15. Bredenoord AJ, Smout AJ; Physiologic and pathologic belching. Clin Gastroenterol Hepatol. 2007 Jul5(7):772-5. Epub 2007 May 4.

  16. Lacy BE, Gabbard SL, Crowell MD; Pathophysiology, evaluation, and treatment of bloating: hope, hype, or hot air? Gastroenterol Hepatol (N Y). 2011 Nov7(11):729-39.

  17. Staudacher HM, Whelan K, Irving PM, et al; Comparison of symptom response following advice for a diet low in fermentable carbohydrates (FODMAPs) versus standard dietary advice in patients with irritable bowel syndrome. J Hum Nutr Diet. 2011 Oct24(5):487-95. doi: 10.1111/j.1365-277X.2011.01162.x. Epub 2011 May 25.

  18. Lee KN, Lee OY; Intestinal microbiota in pathophysiology and management of irritable bowel syndrome. World J Gastroenterol. 2014 Jul 2120(27):8886-8897.

  19. Scarpellini E, Giorgio V, Gabrielli M, et al; Rifaximin treatment for small intestinal bacterial overgrowth in children with irritable bowel syndrome. Eur Rev Med Pharmacol Sci. 2013 May17(10):1314-20.

  20. Lauritano EC, Gabrielli M, Scarpellini E, et al; Antibiotic therapy in small intestinal bacterial overgrowth: rifaximin versus metronidazole. Eur Rev Med Pharmacol Sci. 2009 Mar-Apr13(2):111-6.

  21. Occhipinti K, Smith JW; Irritable bowel syndrome: a review and update. Clin Colon Rectal Surg. 2012 Mar25(1):46-52. doi: 10.1055/s-0032-1301759.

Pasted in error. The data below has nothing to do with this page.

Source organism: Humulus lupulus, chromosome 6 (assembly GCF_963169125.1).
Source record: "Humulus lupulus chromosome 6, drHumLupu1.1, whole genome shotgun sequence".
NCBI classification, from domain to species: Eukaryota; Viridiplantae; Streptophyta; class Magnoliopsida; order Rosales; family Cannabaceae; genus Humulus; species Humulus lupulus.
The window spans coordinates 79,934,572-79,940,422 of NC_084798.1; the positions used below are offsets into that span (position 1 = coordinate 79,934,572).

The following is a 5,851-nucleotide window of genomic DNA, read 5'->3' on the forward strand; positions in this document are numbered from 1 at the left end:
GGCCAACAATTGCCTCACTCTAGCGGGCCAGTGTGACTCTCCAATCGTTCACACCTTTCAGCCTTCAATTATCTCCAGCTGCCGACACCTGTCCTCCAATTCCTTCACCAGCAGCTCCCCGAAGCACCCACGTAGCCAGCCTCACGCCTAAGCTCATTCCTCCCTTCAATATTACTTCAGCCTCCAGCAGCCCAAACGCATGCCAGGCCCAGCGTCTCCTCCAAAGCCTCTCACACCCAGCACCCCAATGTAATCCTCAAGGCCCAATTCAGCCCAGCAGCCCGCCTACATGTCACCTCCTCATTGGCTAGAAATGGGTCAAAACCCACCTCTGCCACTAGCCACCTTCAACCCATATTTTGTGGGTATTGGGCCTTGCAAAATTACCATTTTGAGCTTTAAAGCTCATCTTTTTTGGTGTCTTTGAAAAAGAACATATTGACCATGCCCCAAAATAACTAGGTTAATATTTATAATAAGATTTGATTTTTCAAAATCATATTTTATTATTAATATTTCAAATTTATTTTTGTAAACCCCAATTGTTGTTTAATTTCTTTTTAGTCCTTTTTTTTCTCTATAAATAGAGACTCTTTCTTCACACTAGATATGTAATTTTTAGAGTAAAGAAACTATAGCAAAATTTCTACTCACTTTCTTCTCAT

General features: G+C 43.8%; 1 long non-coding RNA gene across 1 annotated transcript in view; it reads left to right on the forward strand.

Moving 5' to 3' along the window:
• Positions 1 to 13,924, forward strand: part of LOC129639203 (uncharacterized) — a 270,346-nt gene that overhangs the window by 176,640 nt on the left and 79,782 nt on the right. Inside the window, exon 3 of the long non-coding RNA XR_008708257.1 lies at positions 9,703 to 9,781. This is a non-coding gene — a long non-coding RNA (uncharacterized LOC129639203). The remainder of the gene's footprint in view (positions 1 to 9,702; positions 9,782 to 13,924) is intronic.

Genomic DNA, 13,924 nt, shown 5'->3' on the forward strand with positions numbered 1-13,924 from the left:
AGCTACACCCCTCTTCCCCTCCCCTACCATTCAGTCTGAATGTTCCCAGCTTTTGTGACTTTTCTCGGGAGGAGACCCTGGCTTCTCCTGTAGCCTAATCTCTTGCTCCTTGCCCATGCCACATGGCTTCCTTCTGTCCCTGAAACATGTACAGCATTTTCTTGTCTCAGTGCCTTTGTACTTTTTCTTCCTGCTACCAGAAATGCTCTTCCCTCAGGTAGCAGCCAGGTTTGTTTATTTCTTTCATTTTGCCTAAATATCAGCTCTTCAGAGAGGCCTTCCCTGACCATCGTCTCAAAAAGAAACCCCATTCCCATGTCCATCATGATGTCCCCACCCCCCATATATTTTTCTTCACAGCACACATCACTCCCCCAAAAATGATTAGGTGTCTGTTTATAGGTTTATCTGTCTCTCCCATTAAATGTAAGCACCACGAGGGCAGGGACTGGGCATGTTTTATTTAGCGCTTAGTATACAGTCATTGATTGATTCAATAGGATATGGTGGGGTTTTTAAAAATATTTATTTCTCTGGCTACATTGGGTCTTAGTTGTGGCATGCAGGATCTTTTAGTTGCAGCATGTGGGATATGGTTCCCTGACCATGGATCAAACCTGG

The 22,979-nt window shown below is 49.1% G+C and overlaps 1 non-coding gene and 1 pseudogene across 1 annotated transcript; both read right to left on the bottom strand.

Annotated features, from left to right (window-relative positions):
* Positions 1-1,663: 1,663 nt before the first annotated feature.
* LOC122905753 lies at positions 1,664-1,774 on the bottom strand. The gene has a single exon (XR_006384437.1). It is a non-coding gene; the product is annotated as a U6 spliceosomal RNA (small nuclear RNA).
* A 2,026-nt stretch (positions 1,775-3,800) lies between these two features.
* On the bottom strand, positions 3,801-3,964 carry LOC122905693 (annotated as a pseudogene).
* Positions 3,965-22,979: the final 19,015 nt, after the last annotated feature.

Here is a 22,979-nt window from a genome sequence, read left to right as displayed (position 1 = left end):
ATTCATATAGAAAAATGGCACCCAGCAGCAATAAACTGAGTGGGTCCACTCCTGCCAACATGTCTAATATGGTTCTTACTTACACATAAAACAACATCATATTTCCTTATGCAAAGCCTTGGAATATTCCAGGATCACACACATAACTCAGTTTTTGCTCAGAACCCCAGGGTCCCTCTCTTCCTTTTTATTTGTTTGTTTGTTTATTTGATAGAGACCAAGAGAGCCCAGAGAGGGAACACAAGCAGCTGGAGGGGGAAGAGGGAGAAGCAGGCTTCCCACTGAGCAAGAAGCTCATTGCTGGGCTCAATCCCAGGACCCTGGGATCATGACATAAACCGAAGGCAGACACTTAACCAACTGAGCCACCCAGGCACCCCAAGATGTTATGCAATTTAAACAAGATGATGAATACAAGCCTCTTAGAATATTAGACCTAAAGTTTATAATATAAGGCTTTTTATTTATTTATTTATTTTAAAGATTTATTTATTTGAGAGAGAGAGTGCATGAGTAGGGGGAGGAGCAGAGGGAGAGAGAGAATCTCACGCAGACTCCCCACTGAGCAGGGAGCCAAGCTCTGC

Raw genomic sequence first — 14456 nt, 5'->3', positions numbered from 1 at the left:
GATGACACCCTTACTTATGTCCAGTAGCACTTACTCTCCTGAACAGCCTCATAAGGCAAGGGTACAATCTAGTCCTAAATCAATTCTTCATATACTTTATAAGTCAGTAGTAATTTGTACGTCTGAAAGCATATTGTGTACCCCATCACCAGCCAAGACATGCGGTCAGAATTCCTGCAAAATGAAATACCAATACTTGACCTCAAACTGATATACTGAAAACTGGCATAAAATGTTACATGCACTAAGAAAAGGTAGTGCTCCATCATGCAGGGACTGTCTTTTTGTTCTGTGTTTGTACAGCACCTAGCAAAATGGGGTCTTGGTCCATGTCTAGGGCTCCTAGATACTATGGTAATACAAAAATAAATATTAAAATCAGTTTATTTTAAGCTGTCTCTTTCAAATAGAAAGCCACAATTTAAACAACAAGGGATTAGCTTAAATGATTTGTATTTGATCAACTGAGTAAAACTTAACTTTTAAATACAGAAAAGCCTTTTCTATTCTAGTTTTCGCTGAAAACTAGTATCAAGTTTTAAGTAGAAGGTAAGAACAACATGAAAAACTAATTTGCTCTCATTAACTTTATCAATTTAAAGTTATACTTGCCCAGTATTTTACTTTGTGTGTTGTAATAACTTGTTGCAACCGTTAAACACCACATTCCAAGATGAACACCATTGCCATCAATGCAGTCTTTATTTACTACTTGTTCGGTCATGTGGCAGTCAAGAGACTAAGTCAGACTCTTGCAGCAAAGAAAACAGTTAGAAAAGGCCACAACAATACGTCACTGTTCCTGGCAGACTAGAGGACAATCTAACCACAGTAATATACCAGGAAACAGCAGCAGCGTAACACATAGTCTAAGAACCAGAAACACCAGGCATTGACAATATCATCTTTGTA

22. Di Stefano M, Miceli E, Gotti S, et al; The effect of oral alpha-galactosidase on intestinal gas production and gas-related symptoms. Dig Dis Sci. 2007 Jan52(1):78-83. Epub 2006 Dec 7.

  23. Di Nardo G, Oliva S, Ferrari F, et al; Efficacy and tolerability of alpha-galactosidase in treating gas-related symptoms in children: a randomized, double-blind, placebo controlled trial. BMC Gastroenterol. 2013 Sep 2413:142. doi: 10.1186/1471-230X-13-142.

  24. Ohge H, Furne JK, Springfield J, et al; Effectiveness of devices purported to reduce flatus odor. Am J Gastroenterol. 2005 Feb100(2):397-400.

I am having Sharp Pain in Left Upper Abdomen (towards the side of the body), the Pain occurs almost same location as side stitch , Pain occurs almost 5-6 times a day and pain stays for 1-2 minutes...

Health Tools

Feeling unwell?

Assess your symptoms online with our free symptom checker.

Start symptom checker